Player Endorsements: When Does It Cross The Line?

Under Armour and Steph Curry have now joined the club where athletes make comments that challenge the brand they’re endorsed by. In the past, we have seen athletes get their endorsement deals cancelled due to certain comments or actions they made that caused the endorsing brand to think twice and consider if the partnership is worthy.

Steph Curry’s comments came as a response to Under Armour’s CEO’s comments, Kevin Plank, regarding the newly elected president of the USA, Donald Trump, calling him an asset to the country. Curry’s comment was smart, as he didn’t use the word he hinted for in his comments(drop the et from the asset). Now, let’s look at previous similar cases and see whether what Curry said can be considered as crossing the line with his sponsors.

A case that immediately comes to mind is Manny Pacquiao’s. The Philippine boxer used to have an endorsement deal with Nike until almost a year ago, but then during a political campaign where he said that same-sex relationships are worse than animals, Nike pulled out of the deal and stood up for the LGBT community.

It was not the only case with Pacquiao.In 2012 he also made comments regarding the gay community but in that case, Nike stalled. Pacquiao was earning around $12M from sponsorships (Forbes)

The next case involves Wayne Rooney and Coca-Cola. Although the striker did not make any comments it was his actions that caused controversy. An incident which affected his family life and for Coca-Cola being associated with him at the time might have hurt the brand’s image and may have been the reason for Coca-Cola to pull out of the deal, yet when the incident just emerged Coca-Cola stood beside him and eventually let his contract with the company run out without renewal.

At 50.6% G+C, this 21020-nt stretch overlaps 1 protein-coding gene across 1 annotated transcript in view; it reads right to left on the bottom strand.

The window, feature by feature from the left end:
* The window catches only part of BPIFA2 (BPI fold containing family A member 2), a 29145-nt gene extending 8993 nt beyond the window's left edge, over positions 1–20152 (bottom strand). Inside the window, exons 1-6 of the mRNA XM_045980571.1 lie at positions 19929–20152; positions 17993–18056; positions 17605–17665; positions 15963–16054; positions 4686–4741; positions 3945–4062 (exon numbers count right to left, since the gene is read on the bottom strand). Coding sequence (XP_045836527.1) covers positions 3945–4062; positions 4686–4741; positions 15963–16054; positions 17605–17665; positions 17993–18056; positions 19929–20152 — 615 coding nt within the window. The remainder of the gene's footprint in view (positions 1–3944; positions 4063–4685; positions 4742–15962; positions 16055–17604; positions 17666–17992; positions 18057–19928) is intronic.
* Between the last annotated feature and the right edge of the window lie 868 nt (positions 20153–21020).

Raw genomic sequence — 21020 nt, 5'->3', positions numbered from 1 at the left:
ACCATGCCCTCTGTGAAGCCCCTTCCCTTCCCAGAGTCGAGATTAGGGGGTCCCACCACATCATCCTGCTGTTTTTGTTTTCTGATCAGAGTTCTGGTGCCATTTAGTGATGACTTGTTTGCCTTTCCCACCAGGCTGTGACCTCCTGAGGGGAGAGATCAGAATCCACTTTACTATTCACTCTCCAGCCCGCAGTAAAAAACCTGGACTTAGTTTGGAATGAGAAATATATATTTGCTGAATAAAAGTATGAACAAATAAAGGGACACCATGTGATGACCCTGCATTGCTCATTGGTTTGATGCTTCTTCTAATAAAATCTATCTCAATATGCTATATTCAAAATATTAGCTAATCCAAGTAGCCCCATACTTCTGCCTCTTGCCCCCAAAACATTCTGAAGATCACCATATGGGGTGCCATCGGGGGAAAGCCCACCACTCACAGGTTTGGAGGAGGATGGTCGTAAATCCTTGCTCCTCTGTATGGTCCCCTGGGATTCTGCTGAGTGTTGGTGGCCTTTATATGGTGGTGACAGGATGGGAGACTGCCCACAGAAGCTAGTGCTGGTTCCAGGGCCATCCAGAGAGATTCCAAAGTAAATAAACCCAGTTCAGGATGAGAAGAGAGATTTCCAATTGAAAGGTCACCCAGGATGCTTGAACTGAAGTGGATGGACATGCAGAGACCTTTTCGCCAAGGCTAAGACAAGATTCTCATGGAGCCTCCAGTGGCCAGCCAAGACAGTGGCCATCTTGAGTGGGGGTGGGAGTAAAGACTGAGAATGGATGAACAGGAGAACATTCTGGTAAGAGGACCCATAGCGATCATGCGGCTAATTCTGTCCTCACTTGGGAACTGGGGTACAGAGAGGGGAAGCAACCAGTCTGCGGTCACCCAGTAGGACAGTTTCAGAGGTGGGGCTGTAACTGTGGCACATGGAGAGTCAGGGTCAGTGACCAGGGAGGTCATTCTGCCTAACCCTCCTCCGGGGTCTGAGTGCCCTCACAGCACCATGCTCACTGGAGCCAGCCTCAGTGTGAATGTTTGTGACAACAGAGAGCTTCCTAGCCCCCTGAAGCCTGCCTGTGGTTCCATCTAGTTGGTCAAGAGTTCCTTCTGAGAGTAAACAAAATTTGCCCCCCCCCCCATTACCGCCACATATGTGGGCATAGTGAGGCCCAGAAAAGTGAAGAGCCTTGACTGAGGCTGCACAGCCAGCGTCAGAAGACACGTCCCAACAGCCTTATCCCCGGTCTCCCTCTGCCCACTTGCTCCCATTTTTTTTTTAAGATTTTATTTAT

The final example involved another striker whose actions were controversial and not for the first time. When Luis Suarez bit Giorgio Chiellini in the 2014 FIFA World Cup it was the third time the Uruguayan striker was involved in such an incident after previous bites occurred while he was playing for Ajax and Liverpool.

Out of the cases mentioned above, this is the only one where the Sponsor did not pull out of the deal. Adidas certainly did not accept Suarez’s actions and made it clear, but also stated that while the striker will not feature in additional campaigns during that World Cup, the company will meet with the striker and his representative to emphasise details of their partnership.

Whether Steph Curry’s comments will raise any action from Under Armour remains to be seen. But were his comments that bad? Or it is more of an incident due to the fact that he disagrees with the company’s owner. Can Under Armour afford to withdraw out of a deal with Curry in terms of brand image and value?

The company’s stock had its biggest fall in nine years last month and the sales forecast was off by $600M. (Forbes)

 

 

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